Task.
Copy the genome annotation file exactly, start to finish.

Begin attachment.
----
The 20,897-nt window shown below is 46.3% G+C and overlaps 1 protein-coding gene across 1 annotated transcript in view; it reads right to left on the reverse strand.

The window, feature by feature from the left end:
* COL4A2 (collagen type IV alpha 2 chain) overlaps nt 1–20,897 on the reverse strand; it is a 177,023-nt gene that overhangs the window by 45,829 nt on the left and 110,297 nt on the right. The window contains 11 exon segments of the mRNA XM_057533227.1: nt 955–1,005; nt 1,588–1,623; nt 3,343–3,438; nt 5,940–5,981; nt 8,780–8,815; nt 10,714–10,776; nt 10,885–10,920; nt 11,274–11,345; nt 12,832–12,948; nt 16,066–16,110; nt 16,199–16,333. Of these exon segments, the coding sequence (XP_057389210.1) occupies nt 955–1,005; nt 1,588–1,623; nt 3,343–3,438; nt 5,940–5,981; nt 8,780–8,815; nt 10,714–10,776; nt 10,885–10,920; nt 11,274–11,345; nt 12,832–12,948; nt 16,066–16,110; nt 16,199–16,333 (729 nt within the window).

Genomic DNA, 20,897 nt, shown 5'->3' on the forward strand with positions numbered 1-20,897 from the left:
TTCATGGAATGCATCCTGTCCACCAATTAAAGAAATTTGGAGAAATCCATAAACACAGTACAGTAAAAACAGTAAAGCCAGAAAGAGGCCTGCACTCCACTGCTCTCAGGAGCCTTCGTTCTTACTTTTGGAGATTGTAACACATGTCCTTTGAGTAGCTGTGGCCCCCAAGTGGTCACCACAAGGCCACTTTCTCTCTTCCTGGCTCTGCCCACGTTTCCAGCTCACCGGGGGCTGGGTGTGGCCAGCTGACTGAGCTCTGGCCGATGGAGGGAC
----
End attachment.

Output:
The 20,897-nt window shown below is 46.3% G+C and overlaps 1 protein-coding gene across 1 annotated transcript in view; it reads right to left on the reverse strand.

The window, feature by feature from the left end:
* COL4A2 (collagen type IV alpha 2 chain) overlaps nt 1–20,897 on the reverse strand; it is a 177,023-nt gene that overhangs the window by 45,829 nt on the left and 110,297 nt on the right. The window contains 11 exon segments of the mRNA XM_057533227.1: nt 955–1,005; nt 1,588–1,623; nt 3,343–3,438; nt 5,940–5,981; nt 8,780–8,815; nt 10,714–10,776; nt 10,885–10,920; nt 11,274–11,345; nt 12,832–12,948; nt 16,066–16,110; nt 16,199–16,333. Of these exon segments, the coding sequence (XP_057389210.1) occupies nt 955–1,005; nt 1,588–1,623; nt 3,343–3,438; nt 5,940–5,981; nt 8,780–8,815; nt 10,714–10,776; nt 10,885–10,920; nt 11,274–11,345; nt 12,832–12,948; nt 16,066–16,110; nt 16,199–16,333 (729 nt within the window).

Genomic DNA, 20,897 nt, shown 5'->3' on the forward strand with positions numbered 1-20,897 from the left:
TTCATGGAATGCATCCTGTCCACCAATTAAAGAAATTTGGAGAAATCCATAAACACAGTACAGTAAAAACAGTAAAGCCAGAAAGAGGCCTGCACTCCACTGCTCTCAGGAGCCTTCGTTCTTACTTTTGGAGATTGTAACACATGTCCTTTGAGTAGCTGTGGCCCCCAAGTGGTCACCACAAGGCCACTTTCTCTCTTCCTGGCTCTGCCCACGTTTCCAGCTCACCGGGGGCTGGGTGTGGCCAGCTGACTGAGCTCTGGCCGATGGAGGGAC